Artist | Teacher | Coach | Mentor

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Weekly Blog on creativity and what it takes to be an artist by David Limrite (artist, teacher, mentor & coach)


David Limrite-Artist, Coach, Mentor, Teacher

Two just completed and untitled pieces for my upcoming exhibit. Both are mixed media on wood.  Both continue my focus on the figure.

The ultimate goal here is to gain momentum so that you can achieve your best results. We get this momentum through energy. And Energy is created by activity. The activity is painting. We tend to engage in the activity of painting more when we are focused on one particular goal. Such as the goal to paint 12 portraits over the next 3 months.

In order to be able to focus, it is best to identify a subject matter that you can stay with long enough to really become involved with it. Even better would be to choose a subject that you are really, really passionate about.

I have worked with the figure for almost 30 years and I still find it fascinating and challenging with infinite possibilities. The same could be said for almost any subject that you were truly passionate about. I am not creating images today that look anything like they did 30 years ago. My style has changed but my subject matter is still the same. You would have thought that I would have gotten it right by now (smile). Oh, I have strayed off the path over the years and tried drawing and painting different subjects, most noticeably roses and wings, with pretty good results I might add. However, I always return to working with the figure. I just can't help it. I used to fight it but not anymore. I know that working with the figure is where my heart, soul and passion exist.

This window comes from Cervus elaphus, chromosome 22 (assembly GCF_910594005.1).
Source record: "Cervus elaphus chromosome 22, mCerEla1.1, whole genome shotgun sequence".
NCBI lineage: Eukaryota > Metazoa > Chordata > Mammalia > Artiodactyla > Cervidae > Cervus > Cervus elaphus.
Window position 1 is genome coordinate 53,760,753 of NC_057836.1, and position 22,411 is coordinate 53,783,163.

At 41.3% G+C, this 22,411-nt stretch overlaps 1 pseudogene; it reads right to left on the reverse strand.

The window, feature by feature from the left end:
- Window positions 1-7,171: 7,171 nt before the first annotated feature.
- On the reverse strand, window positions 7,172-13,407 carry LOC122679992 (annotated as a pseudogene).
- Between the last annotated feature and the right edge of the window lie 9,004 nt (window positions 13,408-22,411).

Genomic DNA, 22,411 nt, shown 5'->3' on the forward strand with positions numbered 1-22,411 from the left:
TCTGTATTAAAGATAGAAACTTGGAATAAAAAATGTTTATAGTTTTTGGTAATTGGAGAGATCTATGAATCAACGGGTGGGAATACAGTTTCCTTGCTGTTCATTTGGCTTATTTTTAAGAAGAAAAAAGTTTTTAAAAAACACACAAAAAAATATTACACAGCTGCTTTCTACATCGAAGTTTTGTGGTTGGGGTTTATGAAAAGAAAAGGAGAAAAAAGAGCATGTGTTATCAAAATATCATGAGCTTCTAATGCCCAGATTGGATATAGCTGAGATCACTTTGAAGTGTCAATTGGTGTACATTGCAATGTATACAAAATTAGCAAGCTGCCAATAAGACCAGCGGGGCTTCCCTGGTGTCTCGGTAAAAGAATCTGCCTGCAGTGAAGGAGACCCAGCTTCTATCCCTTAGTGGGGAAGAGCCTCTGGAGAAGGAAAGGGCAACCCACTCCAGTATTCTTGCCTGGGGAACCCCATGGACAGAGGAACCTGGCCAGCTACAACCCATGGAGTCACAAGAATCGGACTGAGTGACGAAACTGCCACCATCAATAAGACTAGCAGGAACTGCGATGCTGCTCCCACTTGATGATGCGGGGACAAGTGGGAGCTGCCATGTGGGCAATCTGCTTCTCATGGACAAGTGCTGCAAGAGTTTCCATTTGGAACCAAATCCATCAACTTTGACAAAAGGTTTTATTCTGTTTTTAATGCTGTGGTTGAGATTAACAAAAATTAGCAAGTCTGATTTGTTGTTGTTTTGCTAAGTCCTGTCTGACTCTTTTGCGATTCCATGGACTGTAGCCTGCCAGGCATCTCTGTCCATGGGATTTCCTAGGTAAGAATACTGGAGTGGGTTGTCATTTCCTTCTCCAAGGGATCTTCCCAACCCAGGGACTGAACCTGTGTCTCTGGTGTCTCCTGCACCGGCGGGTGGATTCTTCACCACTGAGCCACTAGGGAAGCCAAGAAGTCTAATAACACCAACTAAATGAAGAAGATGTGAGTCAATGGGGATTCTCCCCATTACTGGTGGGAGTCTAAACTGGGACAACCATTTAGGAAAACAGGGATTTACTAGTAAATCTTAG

So, because I love to focus on the figure, I paint more, which creates more energy, which builds momentum and ultimately I achieve the results I am looking for.

Many of my new figurative pieces, including the two just completed pieces in the photo above, have been featured in this blog over the past 6 months.

So how do you go about identifying YOUR subject matter? It's as simple as giving it some serious thought and asking yourself some thoughtful questions and answering these questions as honestly as you can. Questions like these:

What have you painted in the past that got your juices flowing, that you loved painting and that you couldn't wait to work on each and every day?

What subjects do you keep coming back to even as you venture out to explore others?

Look at your past work. Which subjects do you think you painted better than others? Which of your paintings have more life to them?

When you go to galleries or museums, what kinds of subject matter are you attracted to?

Who are your favorite artists and what do they paint?

What objects or subjects would you really like to get to know better through painting?

Does working with a particular subject matter tend to generate more ideas while you are painting it?

When you finish painting a particular subject (say birds for example) do you say to yourself:

"On this next bird painting, I am going to try…"  or

"I have an idea for a different way to depict a bird."  or

"I feel as if I can do even better with this next bird painting."

If your answers to most or all of these questions lead you to the same subject matter then you have your answer as to what you should be devoting your precious creative time painting. You will have YOUR subject matter.